Inspiration from an Ancestor

The rock winner (so far).

6 days of solid rain finally ended on Sunday. Three days of welcome sun, some wind, and 70-80 degree warmth have dried the dirt over the 80 x 180 feet area (14,400 square feet, 1/3 acre) enough that I can get back to picking out rocks and prepping it for fall planting of grass and a small patch of garlic. This rock I’d the biggest I’ve uncovered so far. Other rocks range from about 1-4 inches in diameter, many large enough to sheer bolts on the rototiller. I sheer a bolt every 25-30 ft, but I keep trying to till at 4-5″ deep because it’s less laborious to replace bolts than dig 1/3 acre up one shovel or hand mattock at a time.

I don’t have it so bad. Cyrus Kirby, my 4th Great Grandfather and early settler of Menard County, lIlinois. In 1822, he came to Illinois from Kentucky with no horses or plow and tilled 2 acres of dirt near Clary’s Grove with a hand mattock like this. His story: https://www.ancestry.com/mediaui-viewer/collection/1030/tree/113782092/person/140129358687/media/6a908af1-90cf-4cfc-802d-27eef85247cf?_phsrc=esx186&usePUBJs=true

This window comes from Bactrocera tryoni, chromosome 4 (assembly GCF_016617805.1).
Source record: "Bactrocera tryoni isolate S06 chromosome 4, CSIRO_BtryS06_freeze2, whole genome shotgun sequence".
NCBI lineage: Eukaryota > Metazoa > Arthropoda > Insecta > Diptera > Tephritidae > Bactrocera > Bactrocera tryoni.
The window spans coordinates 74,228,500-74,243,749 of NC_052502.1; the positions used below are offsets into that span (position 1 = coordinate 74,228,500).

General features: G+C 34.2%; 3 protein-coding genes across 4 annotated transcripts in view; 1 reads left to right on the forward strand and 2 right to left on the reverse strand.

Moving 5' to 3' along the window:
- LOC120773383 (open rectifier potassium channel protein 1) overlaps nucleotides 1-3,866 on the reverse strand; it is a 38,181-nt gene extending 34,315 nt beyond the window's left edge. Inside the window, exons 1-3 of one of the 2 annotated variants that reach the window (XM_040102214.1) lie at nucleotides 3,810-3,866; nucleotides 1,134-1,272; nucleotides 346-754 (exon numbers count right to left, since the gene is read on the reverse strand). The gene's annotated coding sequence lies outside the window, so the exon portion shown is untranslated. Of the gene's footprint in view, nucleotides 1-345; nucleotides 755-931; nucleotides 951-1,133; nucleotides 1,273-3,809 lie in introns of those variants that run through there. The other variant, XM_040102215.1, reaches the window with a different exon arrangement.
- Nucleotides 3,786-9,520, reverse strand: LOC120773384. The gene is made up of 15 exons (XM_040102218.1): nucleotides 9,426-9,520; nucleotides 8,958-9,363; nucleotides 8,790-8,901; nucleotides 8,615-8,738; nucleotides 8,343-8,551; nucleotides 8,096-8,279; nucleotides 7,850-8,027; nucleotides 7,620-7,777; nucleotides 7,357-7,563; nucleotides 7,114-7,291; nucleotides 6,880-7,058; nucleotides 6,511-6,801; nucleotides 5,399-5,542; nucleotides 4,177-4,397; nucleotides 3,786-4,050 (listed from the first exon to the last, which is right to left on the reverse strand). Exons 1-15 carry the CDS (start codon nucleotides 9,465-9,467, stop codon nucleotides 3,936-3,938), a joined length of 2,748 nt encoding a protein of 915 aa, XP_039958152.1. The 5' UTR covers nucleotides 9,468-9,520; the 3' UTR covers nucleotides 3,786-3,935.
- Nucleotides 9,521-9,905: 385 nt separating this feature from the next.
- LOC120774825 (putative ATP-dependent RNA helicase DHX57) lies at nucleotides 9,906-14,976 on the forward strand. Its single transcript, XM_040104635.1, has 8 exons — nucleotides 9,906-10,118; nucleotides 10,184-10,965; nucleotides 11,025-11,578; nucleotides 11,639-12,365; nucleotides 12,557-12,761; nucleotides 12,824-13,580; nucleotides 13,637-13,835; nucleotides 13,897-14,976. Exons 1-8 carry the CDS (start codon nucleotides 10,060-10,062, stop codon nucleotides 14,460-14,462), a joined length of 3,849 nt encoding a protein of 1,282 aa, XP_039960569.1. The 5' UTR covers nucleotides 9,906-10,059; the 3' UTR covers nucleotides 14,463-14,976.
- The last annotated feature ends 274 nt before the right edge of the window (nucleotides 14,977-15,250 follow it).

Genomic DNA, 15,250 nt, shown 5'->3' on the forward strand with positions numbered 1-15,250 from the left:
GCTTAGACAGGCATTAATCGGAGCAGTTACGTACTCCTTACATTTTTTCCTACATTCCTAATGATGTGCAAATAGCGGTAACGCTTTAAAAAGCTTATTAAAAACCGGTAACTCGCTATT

His gravestone in an old abandoned cemetery near Petersburg. https://www.ancestry.com/mediaui-viewer/collection/1030/tree/113782092/person/140129358687/media/6a908af1-90cf-4cfc-802d-27eef85247cf?_phsrc=esx186&usePUBJs=true

Cyrus Kirby (Born 1787 in South Carolina, Died 1858 in Menard County, Illinois)

Here’s to you, Cyrus. Back to work.

Slow work.

Published by joesmithreally

Slipped away from increasingly stressful, random, and violenturban life after 4 decades and retired early from wage jobs to see the sky, attune my soul to nature, live in the peaceful country, attempt to establish a small farm that at least partly pays the bills and die well.

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